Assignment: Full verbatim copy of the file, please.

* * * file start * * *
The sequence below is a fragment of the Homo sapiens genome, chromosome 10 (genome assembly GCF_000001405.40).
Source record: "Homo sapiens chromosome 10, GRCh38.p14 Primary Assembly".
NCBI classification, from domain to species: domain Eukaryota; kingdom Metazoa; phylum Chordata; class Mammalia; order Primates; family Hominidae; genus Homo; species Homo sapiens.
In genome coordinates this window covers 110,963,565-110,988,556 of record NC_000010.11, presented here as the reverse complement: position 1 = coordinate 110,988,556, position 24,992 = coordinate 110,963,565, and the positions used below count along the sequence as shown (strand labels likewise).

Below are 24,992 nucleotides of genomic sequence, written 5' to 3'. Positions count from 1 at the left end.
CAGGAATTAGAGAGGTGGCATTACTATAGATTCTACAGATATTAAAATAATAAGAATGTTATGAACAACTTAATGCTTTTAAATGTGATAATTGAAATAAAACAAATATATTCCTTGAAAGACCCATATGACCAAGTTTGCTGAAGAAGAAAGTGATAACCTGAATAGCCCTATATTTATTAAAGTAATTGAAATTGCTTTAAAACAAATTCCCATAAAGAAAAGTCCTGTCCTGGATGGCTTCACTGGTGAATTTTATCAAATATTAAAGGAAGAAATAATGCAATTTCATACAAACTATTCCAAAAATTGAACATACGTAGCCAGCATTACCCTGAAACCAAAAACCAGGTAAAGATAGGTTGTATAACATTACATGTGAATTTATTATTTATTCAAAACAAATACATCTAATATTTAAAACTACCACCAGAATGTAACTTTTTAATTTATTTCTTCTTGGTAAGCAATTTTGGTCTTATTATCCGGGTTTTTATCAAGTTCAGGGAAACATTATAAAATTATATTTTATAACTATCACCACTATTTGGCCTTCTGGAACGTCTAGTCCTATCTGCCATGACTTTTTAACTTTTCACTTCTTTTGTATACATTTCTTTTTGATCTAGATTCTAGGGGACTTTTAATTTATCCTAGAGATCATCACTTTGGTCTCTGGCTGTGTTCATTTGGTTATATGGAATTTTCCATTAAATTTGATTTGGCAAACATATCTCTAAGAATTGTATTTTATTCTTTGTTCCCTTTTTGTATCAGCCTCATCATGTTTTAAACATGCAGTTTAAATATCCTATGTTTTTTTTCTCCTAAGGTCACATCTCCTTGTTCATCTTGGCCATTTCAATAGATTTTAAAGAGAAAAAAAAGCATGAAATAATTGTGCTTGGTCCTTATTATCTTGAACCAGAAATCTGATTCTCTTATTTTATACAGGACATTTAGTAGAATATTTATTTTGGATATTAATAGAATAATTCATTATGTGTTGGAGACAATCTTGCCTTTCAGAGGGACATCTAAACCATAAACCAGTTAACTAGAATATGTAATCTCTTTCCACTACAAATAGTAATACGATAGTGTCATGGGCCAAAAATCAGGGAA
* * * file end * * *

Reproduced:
The sequence below is a fragment of the Homo sapiens genome, chromosome 10 (genome assembly GCF_000001405.40).
Source record: "Homo sapiens chromosome 10, GRCh38.p14 Primary Assembly".
NCBI classification, from domain to species: domain Eukaryota; kingdom Metazoa; phylum Chordata; class Mammalia; order Primates; family Hominidae; genus Homo; species Homo sapiens.
In genome coordinates this window covers 110,963,565-110,988,556 of record NC_000010.11, presented here as the reverse complement: position 1 = coordinate 110,988,556, position 24,992 = coordinate 110,963,565, and the positions used below count along the sequence as shown (strand labels likewise).

Below are 24,992 nucleotides of genomic sequence, written 5' to 3'. Positions count from 1 at the left end.
CAGGAATTAGAGAGGTGGCATTACTATAGATTCTACAGATATTAAAATAATAAGAATGTTATGAACAACTTAATGCTTTTAAATGTGATAATTGAAATAAAACAAATATATTCCTTGAAAGACCCATATGACCAAGTTTGCTGAAGAAGAAAGTGATAACCTGAATAGCCCTATATTTATTAAAGTAATTGAAATTGCTTTAAAACAAATTCCCATAAAGAAAAGTCCTGTCCTGGATGGCTTCACTGGTGAATTTTATCAAATATTAAAGGAAGAAATAATGCAATTTCATACAAACTATTCCAAAAATTGAACATACGTAGCCAGCATTACCCTGAAACCAAAAACCAGGTAAAGATAGGTTGTATAACATTACATGTGAATTTATTATTTATTCAAAACAAATACATCTAATATTTAAAACTACCACCAGAATGTAACTTTTTAATTTATTTCTTCTTGGTAAGCAATTTTGGTCTTATTATCCGGGTTTTTATCAAGTTCAGGGAAACATTATAAAATTATATTTTATAACTATCACCACTATTTGGCCTTCTGGAACGTCTAGTCCTATCTGCCATGACTTTTTAACTTTTCACTTCTTTTGTATACATTTCTTTTTGATCTAGATTCTAGGGGACTTTTAATTTATCCTAGAGATCATCACTTTGGTCTCTGGCTGTGTTCATTTGGTTATATGGAATTTTCCATTAAATTTGATTTGGCAAACATATCTCTAAGAATTGTATTTTATTCTTTGTTCCCTTTTTGTATCAGCCTCATCATGTTTTAAACATGCAGTTTAAATATCCTATGTTTTTTTTCTCCTAAGGTCACATCTCCTTGTTCATCTTGGCCATTTCAATAGATTTTAAAGAGAAAAAAAAGCATGAAATAATTGTGCTTGGTCCTTATTATCTTGAACCAGAAATCTGATTCTCTTATTTTATACAGGACATTTAGTAGAATATTTATTTTGGATATTAATAGAATAATTCATTATGTGTTGGAGACAATCTTGCCTTTCAGAGGGACATCTAAACCATAAACCAGTTAACTAGAATATGTAATCTCTTTCCACTACAAATAGTAATACGATAGTGTCATGGGCCAAAAATCAGGGAA